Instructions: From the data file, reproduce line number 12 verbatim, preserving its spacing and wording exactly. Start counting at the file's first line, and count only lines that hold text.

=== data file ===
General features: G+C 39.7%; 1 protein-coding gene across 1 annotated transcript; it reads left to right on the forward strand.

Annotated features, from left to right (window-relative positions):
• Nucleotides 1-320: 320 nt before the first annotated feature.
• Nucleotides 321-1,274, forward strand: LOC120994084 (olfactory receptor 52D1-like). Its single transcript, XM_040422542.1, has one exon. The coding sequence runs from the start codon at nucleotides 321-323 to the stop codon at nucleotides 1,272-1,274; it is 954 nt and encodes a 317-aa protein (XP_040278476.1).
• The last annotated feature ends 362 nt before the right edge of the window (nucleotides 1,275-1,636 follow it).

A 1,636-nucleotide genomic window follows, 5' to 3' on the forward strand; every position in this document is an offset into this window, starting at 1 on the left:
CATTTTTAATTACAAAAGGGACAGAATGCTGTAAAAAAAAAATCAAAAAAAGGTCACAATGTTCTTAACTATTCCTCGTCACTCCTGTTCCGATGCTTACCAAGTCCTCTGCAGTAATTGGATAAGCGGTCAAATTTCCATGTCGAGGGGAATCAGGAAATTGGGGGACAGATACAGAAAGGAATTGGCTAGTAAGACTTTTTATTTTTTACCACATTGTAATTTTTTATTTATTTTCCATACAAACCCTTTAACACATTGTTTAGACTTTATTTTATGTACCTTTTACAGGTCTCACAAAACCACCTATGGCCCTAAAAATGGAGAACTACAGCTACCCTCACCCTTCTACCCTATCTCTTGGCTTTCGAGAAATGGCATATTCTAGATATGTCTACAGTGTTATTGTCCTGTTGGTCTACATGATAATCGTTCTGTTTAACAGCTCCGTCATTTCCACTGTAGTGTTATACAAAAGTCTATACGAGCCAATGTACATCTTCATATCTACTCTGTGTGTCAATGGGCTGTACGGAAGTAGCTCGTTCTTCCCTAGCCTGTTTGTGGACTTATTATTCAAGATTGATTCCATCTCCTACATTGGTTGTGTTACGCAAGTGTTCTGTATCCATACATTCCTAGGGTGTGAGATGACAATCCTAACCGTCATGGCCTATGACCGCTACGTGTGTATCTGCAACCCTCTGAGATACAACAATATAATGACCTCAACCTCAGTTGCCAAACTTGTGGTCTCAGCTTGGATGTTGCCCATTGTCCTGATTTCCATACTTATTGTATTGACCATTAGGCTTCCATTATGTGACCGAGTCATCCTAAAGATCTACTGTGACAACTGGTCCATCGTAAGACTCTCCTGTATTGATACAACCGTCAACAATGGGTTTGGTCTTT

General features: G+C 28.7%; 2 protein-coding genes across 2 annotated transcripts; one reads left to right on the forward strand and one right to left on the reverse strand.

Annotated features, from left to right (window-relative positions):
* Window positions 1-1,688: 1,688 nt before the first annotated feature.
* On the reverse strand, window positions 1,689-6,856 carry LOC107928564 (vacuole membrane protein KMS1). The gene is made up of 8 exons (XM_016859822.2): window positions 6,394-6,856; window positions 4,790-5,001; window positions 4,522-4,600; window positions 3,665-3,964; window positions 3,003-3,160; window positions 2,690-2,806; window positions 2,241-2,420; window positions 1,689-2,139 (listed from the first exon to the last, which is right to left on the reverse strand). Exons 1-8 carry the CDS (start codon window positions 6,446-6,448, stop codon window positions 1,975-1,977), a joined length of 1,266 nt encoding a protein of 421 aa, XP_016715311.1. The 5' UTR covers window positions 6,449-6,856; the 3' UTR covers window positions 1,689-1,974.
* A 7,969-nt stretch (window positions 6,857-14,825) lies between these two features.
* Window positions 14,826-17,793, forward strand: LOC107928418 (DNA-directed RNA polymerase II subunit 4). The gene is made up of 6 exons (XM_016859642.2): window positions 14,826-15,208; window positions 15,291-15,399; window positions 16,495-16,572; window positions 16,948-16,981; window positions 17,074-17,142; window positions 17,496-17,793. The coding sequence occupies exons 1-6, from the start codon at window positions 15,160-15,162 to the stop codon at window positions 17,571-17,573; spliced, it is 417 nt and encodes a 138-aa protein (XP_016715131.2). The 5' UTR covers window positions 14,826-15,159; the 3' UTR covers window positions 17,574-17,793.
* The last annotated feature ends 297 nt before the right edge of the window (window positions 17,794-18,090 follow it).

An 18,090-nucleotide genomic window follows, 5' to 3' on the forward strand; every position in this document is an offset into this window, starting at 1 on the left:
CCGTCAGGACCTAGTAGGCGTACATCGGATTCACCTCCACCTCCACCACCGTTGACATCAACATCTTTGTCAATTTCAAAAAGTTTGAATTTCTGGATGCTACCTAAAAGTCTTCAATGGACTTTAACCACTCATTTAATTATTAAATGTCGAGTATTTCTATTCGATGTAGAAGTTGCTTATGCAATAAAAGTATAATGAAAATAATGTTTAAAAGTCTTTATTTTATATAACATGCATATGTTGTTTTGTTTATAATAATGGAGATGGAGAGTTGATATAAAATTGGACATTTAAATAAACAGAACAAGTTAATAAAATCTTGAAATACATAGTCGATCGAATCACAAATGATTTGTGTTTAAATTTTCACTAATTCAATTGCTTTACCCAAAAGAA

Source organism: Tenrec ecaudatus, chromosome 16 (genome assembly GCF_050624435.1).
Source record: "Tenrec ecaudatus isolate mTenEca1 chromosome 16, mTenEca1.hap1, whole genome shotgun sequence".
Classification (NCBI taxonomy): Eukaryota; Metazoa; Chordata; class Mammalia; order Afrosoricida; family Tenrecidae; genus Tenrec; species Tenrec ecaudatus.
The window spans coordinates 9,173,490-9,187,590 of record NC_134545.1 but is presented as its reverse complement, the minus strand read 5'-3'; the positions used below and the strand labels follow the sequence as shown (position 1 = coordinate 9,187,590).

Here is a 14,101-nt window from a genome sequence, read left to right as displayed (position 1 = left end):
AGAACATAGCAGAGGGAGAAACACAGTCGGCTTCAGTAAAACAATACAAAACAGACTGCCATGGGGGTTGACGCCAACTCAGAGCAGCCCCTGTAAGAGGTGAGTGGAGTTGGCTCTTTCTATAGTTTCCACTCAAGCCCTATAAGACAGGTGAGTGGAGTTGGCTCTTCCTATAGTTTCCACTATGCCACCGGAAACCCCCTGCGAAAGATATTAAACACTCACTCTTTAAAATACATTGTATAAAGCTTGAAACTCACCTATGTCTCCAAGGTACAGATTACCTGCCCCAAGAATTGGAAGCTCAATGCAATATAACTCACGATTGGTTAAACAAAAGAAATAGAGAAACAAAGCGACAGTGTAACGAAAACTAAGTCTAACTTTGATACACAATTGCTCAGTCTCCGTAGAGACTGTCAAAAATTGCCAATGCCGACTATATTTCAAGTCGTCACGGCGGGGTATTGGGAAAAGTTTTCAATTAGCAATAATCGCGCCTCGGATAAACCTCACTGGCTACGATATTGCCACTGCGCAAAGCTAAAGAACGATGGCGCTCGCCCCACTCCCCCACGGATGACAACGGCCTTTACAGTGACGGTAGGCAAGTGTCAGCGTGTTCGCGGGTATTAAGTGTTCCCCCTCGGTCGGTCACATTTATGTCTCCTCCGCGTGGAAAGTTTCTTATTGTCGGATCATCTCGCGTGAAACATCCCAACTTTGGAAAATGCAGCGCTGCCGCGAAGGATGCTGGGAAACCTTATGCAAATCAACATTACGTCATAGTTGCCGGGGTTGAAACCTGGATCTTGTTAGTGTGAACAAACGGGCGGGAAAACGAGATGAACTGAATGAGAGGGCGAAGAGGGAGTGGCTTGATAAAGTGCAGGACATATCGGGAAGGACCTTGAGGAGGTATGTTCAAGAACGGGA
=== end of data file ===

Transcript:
* A 7,969-nt stretch (window positions 6,857-14,825) lies between these two features.